In engine maintenance facilities, a turntable was usually surrounded, in part (as in most cases) or in whole, by a roundhouse. It was more common for the roundhouse to only cover a portion of the land around a turntable but fully circular roundhouses exist, such as the preserved roundhouse that serves as the basis for the Baltimore and Ohio Railroad Museum in Baltimore, MD. For an example, see this image of a roundhouse.

Turntables still in use are more common in North America than in Europe, where most locomotives have a controller cabin on both sides. Diesels are not turned often, but may be. When a locomotive is ordered from the manufacturer, it is delivered facing the direction specified in the order. Diesels are often operated in multiple unit configurations, so the lead locomotive is chosen because it faces the correct direction. Steam locomotives are operated with the boiler in front, so they must be turned to the correct orientation for its assignment by the hostlers. (The exception is Southern Pacific's Cab Forwards). In pusher/helper service, they could operate in either direction as needed.

When locomotives are erected, they are done in the direction of travel the railroad wants them to face when delivered. With Multiple Unit operations in North America, at least one of the locomotives in the set will have it's cab facing the opposite direction of travel. Cab units were often delivered in A-A or A-B-A configurations to eliminate the need to turn the engine set.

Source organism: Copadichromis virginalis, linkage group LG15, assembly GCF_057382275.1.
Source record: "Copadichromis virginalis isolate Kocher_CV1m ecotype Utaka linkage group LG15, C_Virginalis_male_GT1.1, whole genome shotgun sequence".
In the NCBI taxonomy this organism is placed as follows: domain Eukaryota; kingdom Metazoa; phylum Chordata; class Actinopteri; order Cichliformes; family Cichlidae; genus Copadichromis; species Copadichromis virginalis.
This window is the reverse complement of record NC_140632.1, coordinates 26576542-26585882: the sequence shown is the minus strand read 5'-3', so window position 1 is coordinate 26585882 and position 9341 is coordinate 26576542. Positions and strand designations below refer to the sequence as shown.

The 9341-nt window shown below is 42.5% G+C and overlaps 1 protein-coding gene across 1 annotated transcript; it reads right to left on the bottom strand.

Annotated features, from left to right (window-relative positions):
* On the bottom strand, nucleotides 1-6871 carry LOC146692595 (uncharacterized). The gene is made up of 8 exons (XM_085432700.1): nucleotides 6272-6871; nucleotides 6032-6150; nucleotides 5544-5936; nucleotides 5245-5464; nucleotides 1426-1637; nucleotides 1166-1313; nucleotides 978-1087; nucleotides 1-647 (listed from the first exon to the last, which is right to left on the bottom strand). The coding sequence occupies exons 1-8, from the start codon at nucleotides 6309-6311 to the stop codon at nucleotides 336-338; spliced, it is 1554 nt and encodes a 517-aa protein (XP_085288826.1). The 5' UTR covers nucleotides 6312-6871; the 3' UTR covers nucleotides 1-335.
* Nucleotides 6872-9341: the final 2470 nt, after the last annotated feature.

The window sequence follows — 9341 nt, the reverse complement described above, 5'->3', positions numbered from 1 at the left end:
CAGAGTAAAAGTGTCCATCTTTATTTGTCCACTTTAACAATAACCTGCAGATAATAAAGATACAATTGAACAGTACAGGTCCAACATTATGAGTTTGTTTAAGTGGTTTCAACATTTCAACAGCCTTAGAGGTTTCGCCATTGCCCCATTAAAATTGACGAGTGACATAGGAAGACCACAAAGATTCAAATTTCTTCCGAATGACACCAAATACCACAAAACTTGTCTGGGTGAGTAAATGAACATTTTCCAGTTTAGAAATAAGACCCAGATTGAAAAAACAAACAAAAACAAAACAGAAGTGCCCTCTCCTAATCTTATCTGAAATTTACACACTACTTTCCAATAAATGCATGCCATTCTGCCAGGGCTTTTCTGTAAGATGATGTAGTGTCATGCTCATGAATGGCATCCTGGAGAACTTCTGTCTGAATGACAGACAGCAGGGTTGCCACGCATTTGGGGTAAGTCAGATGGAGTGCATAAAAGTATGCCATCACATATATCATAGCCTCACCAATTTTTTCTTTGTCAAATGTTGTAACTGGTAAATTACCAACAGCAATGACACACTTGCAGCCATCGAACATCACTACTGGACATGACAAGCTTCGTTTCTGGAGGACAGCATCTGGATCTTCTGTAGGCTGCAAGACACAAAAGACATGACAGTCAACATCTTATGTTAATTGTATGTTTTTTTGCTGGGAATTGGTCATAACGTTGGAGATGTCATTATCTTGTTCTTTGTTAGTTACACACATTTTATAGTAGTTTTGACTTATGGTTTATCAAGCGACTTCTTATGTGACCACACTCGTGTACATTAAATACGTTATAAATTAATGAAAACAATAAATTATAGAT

Other methods for turning equipment include balloon tracks, or a wye. Turntables are used where space is limited, or as part of a roundhouse complex. Larger roundhouses were usually part of a service complex, which would include the backshop as part of the roundhouse where engines would receive their major service or rebuilds. The complex would include all the facilities needed, such as a large machine shop, a wheel shop, boiler shop, tender maintenance facilities, etc. Steam locomotives could be stripped down and completely rebuilt, with the boiler removed from the frame, and even new tires installed.

The backshop was usually located behind the roundhouse, and locomotives were pushed into it through a stall that lead into the shop. A small locomotive often called the yard goat would shove a dead locomotive onto the turntable, which was then aligned to the correct track, and the locomotive would be pushed off the turntable through the stall and into the backshop.

Straight Through Routes

A straight through route is a track from the main line that can cross the turntable and continue on back to the main line without the engine stopping. This was probably very rare, used on narrow gauge or short lines. The possibility of an accident, and the requirement to slow down to a crawl to cross the turntable, would have made this arrangement unlikely in many instances.

Electrical Issues for Models